We want this course to be multi-disciplinary. We invite not only designers, architects and planners, but also geographers, ecologists, economists, and others. 

The course is for you if you want  to understand the principles of ecological restoration; read a territory through an ecosystem lens; and engage, on however small a scale, in your own context.

 

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Interview: Signals of Transformation and How to Read Them

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I was interviewed about How To Thrive by Sarah Dorkenwald for a new book, Visionen Gestalten, which will be published next week. The original English transcript is below. The German text is HERE.

SD: What is your vision of the next economy about?

JT: My book is for people who fear that there no escape from an economy that devours nature in the name of endless growth. I argue that another world is not just possible – it is already happening: a world in we value all of life, not just human life; a word in which progress is measured by Read More »

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Making as Reconnecting: Crafts In The Next Economy

The following is an edited version of my keynote talk, delivered by video to the Craft Reveals conference at the Chiang Mai Vocational School in December 2016. The conference was hosted (and my talk commissioned) by the British Council Thailand.

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Around the world, a new economy is being shaped by a “leave things better” story about the meaning of progress and development. In a million projects, people are growing food, restoring soils and rivers, designing homes, generating energy,  journeying, caring for each other, and learning, in new ways.

These activities are incredibly diverse, but a green thread connects them: Read More »

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Book launch in India

Amid the spectacular setting created by my hosts at (above) my talk was miraculously summarised on a single page by the talented @ragasy

There followed a #ThackaraThrive book launch in Mumbai at the Indian School of Design & Innovation / Parsons Mumbai  With many thanks to @isdimumbai @RoliBooks and @thamesandhudson

 

 

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Interview with Experimenta (Spain)

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On the occasion of the publication of  #ThackaraThrive in Spanish, I did an interview for Experimenta with Dr. Eugenio Vega Pindado. Here below is the English version.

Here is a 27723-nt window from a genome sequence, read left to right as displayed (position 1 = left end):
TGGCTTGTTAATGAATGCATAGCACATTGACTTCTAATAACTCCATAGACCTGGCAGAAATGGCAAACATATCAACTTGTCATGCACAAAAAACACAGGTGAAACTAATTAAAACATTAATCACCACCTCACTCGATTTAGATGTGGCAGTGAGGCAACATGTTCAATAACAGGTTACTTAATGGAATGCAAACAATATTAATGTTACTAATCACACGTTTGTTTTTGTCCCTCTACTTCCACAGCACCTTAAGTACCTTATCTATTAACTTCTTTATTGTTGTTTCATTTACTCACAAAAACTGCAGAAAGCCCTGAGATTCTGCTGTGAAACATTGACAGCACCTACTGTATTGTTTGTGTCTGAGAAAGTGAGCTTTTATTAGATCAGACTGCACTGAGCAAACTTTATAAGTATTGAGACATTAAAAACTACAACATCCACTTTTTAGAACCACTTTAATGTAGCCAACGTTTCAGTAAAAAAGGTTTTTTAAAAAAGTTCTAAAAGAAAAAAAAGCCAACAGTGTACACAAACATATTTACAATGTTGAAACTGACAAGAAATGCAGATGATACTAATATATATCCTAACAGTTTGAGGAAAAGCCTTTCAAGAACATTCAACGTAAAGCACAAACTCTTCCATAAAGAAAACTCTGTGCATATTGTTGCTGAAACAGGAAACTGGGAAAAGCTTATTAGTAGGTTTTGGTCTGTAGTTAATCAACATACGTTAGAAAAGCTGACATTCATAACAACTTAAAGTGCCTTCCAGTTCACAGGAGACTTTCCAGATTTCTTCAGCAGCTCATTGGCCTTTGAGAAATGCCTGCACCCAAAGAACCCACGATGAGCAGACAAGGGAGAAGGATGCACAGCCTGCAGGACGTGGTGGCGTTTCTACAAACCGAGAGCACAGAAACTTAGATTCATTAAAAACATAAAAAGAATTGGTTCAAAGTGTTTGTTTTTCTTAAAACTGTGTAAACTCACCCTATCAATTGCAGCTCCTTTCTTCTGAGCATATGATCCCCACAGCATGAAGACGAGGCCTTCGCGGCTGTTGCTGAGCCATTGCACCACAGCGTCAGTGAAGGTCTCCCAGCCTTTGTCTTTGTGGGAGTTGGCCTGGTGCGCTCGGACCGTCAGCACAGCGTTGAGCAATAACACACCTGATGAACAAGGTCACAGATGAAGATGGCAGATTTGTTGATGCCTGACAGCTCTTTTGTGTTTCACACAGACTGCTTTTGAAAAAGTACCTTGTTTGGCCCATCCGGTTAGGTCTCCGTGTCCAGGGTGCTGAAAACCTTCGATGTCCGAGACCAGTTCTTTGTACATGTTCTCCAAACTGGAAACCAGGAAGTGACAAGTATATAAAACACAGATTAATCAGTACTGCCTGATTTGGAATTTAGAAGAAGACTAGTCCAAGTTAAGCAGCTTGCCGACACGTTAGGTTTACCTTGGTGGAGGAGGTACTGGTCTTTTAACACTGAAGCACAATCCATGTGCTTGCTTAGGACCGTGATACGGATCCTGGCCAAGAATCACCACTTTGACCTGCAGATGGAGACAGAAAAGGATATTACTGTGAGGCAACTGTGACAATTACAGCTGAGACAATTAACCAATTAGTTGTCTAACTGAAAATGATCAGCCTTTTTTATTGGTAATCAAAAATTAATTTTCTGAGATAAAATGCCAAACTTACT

Q1: This is one of the first interviews with John Thackara in a Spanish magazine. What do you tell to our readers about the main motivation for your approach of the problems discussed in this book? 



A: To people who fear that there no escape from an economy that devours nature in the name of endless growth, I argue that another world is not just possible – it is already happening. I know this to be true because Read More »

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Entrevista a Experimenta (in Spanish)

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Con motivo de la publicación en lengua castellana de su último libro, John Thackara ha concedido una entrevista a Experimenta. En ella repasa las principales ideas de su pensamiento y los motivos que le han llevado a profundizar en las relaciones entre diseño e innovación social con la mirada puesta en un mundo más sostenible.

Experimenta ha publicado Cómo prosperar en la economía sostenible, diseñar hoy el mundo del mañana la versión española de Read More »

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From Oil Age to Soil Age

The Design Museum in London opens at its new home this week with, as its centrepiece, an exhibition called Fear and Love curated by Justin McGuirk. I contributed the following text to the book.

Schumacher Debra Solomon Tree copy

(Above: Debra Solomon examines nature’s internet at Schumacher College in England)

Why we need a new story

In 1971 a geologist called Earl Cook evaluated the amount of energy ‘captured from the environment’ in different economic systems. Cook discovered then that a modern city dweller needed about 230,000 kilocalories per day to keep body and soul together. This compared starkly to a hunter-gatherer, 10,000 years earlier, who needed about 5,000 kcal per day to get by.

That gap, between simple and complex lives, has widened at an accelerating rate since Cook’s pioneering work. Once all the systems, networks and equipment of modern life are factored in – the cars, planes, factories, buildings, infrastructure, heating, cooling, lighting, food, water, hospitals, the internet of things, cloud computing – well, a New Yorker or Londoner today ‘needs’ about sixty times more energy and resources per person than a hunter-gatherer – Read More »